and servicing by qualified technicians is available, but the customer
would have to remove the back cover and the sub-panel in order to get
at the secondary controls. Adjustment of all these controls must be
made very carefully and with reference to the manufacturer's instructions.
The service technician will check these settings under all signal conditions
encountered in the particular installation because the various automatic
circuits can only function properly when carefully adjusted. Especially
sensitive are the noise threshold controls, the a.g.c. threshold, automatic
color-gain controls, and the color-killer threshold setting.
The Packard-Bell models 21CT-1
and 21CC-1 both use the same type 98C-1 chassis, which is a single pan
mounted horizontally below the picture tube. About 60% of the circuitry
is in the form of printed wiring, divided into five separate sub-assemblies.
An additional sub-assembly contains the color-demodulator section, and
that is wired in the conventional manner. In these sets, the picture
tube assembly is mounted to the cabinet and not to the chassis. To change
the picture tube, the entire chassis as well as the tuner must be removed
first. The tuner and a bracket containing the "on-off," volume, and
contrast controls are mounted separately in their respective upper corners
of the cabinet and are connected by cables to the main chassis. The
tuner used is a Standard Coil "Neutrode" turret tuner, which features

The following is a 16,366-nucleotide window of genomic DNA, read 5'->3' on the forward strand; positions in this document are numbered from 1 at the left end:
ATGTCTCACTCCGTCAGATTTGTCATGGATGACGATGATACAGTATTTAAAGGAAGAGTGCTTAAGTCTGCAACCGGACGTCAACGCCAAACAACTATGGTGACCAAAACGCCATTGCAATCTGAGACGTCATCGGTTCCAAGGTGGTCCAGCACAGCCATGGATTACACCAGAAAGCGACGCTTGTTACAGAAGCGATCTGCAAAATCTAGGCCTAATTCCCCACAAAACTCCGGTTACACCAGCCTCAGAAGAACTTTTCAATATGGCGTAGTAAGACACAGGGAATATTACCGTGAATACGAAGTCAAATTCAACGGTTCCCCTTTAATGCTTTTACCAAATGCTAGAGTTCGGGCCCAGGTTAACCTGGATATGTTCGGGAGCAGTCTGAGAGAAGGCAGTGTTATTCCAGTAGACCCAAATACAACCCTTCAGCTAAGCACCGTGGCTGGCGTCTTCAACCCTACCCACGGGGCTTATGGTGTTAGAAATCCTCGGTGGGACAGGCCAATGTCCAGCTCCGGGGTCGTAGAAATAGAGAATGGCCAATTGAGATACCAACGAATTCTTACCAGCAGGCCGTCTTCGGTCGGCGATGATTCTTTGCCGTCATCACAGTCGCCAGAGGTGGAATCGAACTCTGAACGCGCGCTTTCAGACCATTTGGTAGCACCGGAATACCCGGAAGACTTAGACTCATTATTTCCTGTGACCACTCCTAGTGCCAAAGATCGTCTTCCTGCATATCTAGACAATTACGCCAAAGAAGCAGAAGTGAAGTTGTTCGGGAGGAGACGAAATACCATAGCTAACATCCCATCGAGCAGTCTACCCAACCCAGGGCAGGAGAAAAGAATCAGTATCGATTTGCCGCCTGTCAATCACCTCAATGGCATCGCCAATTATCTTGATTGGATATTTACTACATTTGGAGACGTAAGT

good noise figure and can be adapted for u.h.f. reception by the insertion
of the proper coil boards. The power supply has a transformer and two
5U4 rectifiers followed by a two-section pi filter. Two separate fuses
protect the "B+." A total of 29 tubes plus the picture tube is used
as compared to 26 or fewer in some sets.
The circuitry and operational
features of the new Packard-Bell color sets are in many respects similar
to other sets previously described in this magazine, but there have
been some significant changes. In general these novel circuits are intended
to insure better performance rather than a saving in cost. Like most
manufacturers, Packard-Bell is more concerned with producing a quality
color set which will require a minimum of servicing rather than bringing
the price down.
for the beginning of the color TV era, Packard-Bell offers a factory
service contract, factory branch installation, and separate servicing
through its own service organization. The initial contract offered to
a color set customer covers delivery, installation to a satisfactory
existing antenna, and 90 days unlimited service. The cost for this is
$39.95 with additional labor and material charges for installing a satisfactory
antenna. After the 90-day period, unlimited service including all parts
is available at the rate of $7.50 per month for the first year and $12.95
per month for the second year. By breaking the service contract up into
monthly installments, the customer is not faced with a relatively heavy
charge in advance and has the right to cancel any time. This seems to
be a desirable feature and may well be duplicated by other service organizations.
Aside from the service contracts offered, each set is covered
by the standard 90-day warranty on parts and 1-year picture-tube replacement
guarantee. Although the manufacturer has established his own service
organization in some communities, he does not restrict customers to
this factory service exclusively, especially in areas where no local
factory branch is available. In line with this, Packard-Bell will provide
service data on its color sets to qualified technicians.
Posted February 6, 2014